- Updated: August 20, 2008
The Houston Texans experienced the best season in their six years of existence last year, winning three of their last four games to finish at 8-8. And they did that playing in a division that sent three teams to the AFC playoffs.
Throw in a win over Tampa Bay and a loss to San Diego, and Houston played eight games vs. teams that eventually made the playoffs last year. The Texans only went 2-6 straight up and 3-5 vs. the NFL betting lines in those games, but hey, .500 is .500, and it’s something to build upon.
Statistically, the Texans were pretty average in coach Gary Kubiak’s second season in charge. They ranked 14th in total offense at 334 YPG, 22nd in rushing at 99 YPG, 24th in total defense at 344 YPG and 19th vs. the run at 114 YPG. Add it up, and Houston ranked 21st in total yardage at -10 YPG. And the Texans managed to win eight games last year despite a -13 turnover ratio, second-worst in the league.
Fortunately for Houston, that statistic tends to balance itself out from season to season. The Texans also went a ho-hum 8-8 against the spread last year, but 3-0 ATS as home underdogs. And the totals went 9-6-1 in Texans games, which averaged 48 total points per game.
First-year starter Matt Schaub hit 66% of his passes last year and compiled a 9/9 TD/INT ratio, and when he got hurt, backup Sage Rosenfels completed 64% of his throws and posted a 15/12 ratio. The Texans won four of the five games Rosenfels started. Ron Dayne, getting carries in place of the injured Ahman Green last year, led the team in rushing, then was let go over the offseason. Houston is asking for trouble if they’re going to rely on Green, whose gas tank reads more empty than full, to power this running game.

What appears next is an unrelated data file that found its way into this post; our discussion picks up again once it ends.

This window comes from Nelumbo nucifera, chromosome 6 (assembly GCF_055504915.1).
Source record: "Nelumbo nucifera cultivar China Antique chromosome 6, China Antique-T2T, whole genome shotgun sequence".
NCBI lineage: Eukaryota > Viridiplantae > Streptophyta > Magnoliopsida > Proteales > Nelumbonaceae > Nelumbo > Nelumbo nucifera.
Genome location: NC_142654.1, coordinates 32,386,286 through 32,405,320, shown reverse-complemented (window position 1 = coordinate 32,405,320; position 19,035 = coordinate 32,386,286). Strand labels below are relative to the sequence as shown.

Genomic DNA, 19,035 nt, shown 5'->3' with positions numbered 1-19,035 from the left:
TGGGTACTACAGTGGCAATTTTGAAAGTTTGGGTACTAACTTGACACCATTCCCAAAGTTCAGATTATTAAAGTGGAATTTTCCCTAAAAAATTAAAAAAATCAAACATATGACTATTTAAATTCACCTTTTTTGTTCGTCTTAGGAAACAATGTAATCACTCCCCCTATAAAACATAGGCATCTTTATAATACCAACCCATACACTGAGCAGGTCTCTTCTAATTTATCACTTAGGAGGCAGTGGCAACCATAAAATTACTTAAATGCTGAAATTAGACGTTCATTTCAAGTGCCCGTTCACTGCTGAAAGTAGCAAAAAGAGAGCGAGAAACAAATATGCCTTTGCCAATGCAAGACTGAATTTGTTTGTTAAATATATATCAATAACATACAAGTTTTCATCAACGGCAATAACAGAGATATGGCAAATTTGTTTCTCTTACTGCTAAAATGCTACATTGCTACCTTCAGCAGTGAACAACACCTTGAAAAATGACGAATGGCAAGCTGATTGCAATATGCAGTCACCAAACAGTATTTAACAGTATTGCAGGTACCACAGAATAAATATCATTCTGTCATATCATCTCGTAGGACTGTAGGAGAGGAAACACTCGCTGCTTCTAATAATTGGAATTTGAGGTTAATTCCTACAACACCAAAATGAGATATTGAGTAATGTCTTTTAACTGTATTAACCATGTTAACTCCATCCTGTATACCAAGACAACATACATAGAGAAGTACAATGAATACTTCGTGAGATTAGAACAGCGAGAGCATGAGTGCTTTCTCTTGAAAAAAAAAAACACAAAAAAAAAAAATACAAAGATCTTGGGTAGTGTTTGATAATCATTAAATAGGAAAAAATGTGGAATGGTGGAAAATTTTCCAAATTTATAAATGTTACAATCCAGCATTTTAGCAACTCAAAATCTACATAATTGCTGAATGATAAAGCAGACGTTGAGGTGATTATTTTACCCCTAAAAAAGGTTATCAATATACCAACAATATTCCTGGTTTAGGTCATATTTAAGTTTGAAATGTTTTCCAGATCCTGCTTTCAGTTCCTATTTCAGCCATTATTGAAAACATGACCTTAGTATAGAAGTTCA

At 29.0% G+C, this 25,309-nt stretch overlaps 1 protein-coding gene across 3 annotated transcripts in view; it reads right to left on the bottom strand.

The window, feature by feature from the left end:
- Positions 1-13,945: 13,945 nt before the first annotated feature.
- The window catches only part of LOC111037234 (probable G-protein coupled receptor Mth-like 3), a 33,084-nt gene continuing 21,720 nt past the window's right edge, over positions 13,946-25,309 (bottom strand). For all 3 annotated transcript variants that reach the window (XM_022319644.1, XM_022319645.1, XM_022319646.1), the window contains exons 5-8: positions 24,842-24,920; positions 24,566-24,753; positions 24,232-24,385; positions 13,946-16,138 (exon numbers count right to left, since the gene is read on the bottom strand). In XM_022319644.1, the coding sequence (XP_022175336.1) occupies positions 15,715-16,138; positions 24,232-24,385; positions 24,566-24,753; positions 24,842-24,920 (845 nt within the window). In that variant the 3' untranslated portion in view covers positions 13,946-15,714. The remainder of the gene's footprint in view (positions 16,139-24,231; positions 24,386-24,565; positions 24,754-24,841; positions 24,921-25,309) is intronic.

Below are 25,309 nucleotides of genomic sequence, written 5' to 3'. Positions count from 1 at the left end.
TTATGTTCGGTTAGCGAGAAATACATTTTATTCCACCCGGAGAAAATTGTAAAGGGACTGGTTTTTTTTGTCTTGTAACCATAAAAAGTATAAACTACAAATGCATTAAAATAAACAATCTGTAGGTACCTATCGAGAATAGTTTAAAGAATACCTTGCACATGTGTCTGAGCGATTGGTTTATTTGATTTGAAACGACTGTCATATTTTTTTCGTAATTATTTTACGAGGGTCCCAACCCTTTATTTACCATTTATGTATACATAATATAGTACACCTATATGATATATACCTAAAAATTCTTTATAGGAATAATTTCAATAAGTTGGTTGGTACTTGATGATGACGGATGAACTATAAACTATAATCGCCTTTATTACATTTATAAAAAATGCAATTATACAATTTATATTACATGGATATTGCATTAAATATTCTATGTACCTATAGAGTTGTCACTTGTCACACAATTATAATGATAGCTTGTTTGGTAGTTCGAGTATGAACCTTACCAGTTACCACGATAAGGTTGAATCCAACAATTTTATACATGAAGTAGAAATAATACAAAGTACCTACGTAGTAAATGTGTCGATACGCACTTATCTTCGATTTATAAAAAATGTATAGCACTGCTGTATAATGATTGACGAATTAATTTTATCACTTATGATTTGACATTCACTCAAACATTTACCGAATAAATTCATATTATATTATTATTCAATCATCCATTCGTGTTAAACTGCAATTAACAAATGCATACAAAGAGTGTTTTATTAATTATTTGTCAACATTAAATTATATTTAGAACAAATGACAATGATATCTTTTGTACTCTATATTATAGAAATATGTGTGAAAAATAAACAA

On the other side of the ball, DE Mario Williams (14 sacks last year) is working on proving the Texans right in taking him over Reggie Bush and Vince Young in the ’06 draft. But he needs some help; Houston must improve on defense before it can advance to the next level, which is claiming a playoff berth. And they need more production out of the running game. The Texans drafted Steve Slaton out of West Virginia, and he could be a playmaker. But he’s pretty slight at 5-foot-10 and 195.
An improvement of one game this year over last could earn Houston its first playoff spot. But that will still be a tough task, as the NFL odds reflect the truths of playing in the toughest division in this conference.